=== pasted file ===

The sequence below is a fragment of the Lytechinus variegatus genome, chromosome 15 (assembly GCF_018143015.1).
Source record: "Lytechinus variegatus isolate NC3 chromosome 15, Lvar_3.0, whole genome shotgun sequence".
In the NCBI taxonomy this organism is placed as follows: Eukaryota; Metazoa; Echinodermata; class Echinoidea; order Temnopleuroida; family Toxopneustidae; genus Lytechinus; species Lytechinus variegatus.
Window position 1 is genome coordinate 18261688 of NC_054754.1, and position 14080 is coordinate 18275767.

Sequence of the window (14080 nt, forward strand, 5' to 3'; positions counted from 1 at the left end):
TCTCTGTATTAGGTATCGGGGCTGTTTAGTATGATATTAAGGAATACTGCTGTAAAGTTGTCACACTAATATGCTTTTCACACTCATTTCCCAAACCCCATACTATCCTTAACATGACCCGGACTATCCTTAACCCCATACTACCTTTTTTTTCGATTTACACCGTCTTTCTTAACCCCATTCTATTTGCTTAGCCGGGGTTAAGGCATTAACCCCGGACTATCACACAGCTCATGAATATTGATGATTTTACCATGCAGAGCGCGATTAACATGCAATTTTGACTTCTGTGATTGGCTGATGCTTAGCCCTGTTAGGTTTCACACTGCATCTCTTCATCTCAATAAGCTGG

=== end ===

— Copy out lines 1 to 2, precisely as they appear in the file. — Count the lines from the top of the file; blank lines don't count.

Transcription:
The sequence below is a fragment of the Lytechinus variegatus genome, chromosome 15 (assembly GCF_018143015.1).
Source record: "Lytechinus variegatus isolate NC3 chromosome 15, Lvar_3.0, whole genome shotgun sequence".